Hunt is on for man accused of punching K-9 officer while running from police
The Lone Star Fugitive Task Force is joining in the hunt for a man who police say hurt a K-9 officer while running from authorities earlier this month.
According to an affidavit, Austin Police received information that a wanted man, identified as 24-year-old Woody Horsnby IV, was seen getting into a vehicle on E. 8th St. and Neches on February 7.
Officers pulled over the vehicle at a gas station in the 2100 block of Manor Road, where the APD Met Tac take down team responded.
Police say Hornsby got out of the car and ran east on Manor Road. After he ignored numerous orders to stop, an APD K-9 named Murph was released to apprehend him.
"The suspect had been known to run often from police officers, he posed an imminent threat to the public", said Senior Police Officer Patrick O'Connor. "He definitely needed to be caught and put in jail."
According to an arrest warrant, Murph "bit Hornsby in the pelvic area pinning him against a vehicle."
"The dog was able to cross Manor Road and effectuate a bite on Hornsby IV," said Hector Gomez, supervisory U.S. Marshal.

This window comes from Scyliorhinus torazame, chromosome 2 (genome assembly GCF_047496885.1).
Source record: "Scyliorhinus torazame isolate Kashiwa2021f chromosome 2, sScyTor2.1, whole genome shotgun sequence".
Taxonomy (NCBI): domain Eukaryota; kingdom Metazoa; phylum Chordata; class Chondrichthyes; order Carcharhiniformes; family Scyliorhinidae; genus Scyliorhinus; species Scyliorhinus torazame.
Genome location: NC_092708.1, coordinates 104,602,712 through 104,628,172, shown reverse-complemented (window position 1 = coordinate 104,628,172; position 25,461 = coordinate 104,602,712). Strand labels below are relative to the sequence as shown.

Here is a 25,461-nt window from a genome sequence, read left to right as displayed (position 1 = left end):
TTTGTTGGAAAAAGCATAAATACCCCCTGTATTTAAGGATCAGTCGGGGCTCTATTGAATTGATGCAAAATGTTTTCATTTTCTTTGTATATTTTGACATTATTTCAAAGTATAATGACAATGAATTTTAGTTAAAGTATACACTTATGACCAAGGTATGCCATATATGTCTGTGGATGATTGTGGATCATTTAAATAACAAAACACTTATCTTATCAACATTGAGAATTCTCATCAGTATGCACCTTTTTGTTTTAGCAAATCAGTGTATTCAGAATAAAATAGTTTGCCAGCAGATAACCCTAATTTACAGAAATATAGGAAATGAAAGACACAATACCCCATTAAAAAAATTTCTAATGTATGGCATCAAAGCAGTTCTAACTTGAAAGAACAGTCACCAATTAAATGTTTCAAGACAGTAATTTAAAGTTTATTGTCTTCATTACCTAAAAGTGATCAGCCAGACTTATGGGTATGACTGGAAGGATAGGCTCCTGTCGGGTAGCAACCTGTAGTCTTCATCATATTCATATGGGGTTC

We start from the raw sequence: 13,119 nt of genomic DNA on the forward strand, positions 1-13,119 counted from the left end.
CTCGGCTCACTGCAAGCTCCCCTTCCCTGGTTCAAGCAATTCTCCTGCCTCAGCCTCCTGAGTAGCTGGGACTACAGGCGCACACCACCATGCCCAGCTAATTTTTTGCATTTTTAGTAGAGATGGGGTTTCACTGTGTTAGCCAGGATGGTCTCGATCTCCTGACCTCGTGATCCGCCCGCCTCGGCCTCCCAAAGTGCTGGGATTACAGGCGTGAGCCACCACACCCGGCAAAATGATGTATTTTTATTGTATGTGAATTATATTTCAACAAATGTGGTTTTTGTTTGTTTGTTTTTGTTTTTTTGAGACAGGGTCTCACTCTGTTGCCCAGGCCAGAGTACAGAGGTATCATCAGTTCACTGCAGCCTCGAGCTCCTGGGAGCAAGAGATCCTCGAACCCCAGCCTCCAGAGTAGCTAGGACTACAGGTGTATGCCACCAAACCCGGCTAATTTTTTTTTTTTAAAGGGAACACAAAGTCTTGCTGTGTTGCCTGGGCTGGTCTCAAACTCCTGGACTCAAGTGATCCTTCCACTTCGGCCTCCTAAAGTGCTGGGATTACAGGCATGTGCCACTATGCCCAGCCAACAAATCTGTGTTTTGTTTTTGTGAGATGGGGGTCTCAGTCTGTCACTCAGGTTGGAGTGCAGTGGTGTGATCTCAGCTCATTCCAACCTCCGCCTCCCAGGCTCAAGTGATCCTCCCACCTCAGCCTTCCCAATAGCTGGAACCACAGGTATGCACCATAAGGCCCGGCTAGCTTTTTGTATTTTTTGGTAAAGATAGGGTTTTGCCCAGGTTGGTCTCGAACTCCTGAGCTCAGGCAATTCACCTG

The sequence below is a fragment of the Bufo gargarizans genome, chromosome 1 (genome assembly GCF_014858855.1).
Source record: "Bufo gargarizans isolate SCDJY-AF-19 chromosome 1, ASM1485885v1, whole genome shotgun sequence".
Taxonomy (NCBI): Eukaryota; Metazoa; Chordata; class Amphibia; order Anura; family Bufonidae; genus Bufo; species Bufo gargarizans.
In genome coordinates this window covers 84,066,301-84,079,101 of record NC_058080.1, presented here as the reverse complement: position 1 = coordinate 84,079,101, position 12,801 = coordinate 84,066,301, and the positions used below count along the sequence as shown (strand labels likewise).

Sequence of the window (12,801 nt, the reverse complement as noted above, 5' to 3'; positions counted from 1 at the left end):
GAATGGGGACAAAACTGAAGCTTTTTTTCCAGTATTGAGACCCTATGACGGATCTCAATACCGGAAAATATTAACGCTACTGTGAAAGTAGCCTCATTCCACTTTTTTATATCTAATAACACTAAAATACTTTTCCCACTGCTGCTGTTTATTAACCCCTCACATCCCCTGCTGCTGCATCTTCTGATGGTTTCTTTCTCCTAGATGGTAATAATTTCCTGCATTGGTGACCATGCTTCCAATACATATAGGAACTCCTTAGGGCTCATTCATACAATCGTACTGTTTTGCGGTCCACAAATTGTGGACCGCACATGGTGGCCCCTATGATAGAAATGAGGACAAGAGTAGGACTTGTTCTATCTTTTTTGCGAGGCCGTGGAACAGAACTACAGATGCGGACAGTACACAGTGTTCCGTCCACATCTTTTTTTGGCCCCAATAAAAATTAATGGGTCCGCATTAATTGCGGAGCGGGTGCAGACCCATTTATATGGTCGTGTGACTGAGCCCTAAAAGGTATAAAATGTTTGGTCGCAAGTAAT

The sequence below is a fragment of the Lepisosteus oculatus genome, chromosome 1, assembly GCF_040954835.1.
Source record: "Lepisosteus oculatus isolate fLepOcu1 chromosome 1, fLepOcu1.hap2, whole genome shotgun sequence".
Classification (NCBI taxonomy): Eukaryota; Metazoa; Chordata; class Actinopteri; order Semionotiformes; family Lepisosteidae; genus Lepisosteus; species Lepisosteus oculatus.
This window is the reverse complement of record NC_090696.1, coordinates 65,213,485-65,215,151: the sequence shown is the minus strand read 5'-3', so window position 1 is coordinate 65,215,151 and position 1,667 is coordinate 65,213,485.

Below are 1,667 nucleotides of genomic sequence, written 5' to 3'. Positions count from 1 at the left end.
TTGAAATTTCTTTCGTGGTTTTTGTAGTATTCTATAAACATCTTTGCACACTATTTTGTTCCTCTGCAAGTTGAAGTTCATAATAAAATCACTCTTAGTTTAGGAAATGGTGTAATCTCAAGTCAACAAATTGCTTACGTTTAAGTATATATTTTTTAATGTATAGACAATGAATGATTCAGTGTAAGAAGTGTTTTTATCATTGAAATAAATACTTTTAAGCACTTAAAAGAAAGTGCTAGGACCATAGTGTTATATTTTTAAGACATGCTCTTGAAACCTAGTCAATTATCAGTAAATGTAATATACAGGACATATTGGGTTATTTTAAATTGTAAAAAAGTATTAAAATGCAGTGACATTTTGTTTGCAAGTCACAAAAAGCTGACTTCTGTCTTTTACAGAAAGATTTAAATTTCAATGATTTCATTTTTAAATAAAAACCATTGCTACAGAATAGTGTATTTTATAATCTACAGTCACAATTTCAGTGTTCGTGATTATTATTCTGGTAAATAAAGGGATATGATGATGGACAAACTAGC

Hornsby struck Murph in the head with his fist, police say, causing Murph to release the bite.
"I was able to see the suspect swing at the dog," said O'Connor, who is Murph's handler. "I could only see the swing, I couldn't see what was in his hand."
Hornsby ran off, and another officer deployed his Taser, but the prongs came out. That's when police lost sight of Hornsby.
"He's in the Austin area. He doesn't have the finances or economic means to flee or get away from the area," said Gomez. "He's somewhat boxed in. The only environment that he knows is the Austin area."
According to police, Murph's partner observed bloody hair around the dog's left upper eye, where he was struck.
"At that point I just wanted to make sure he was okay," O'Connor said.
Murph was treated for a puncture wound at Circle C Animal Hospital. He was later released.
In addition to other charges, Hornsby is charged with interference with police service animal, a state jail felony.
"The suspect getting caught was important to me but I wanted to make sure the dog was okay first," O'Connor said.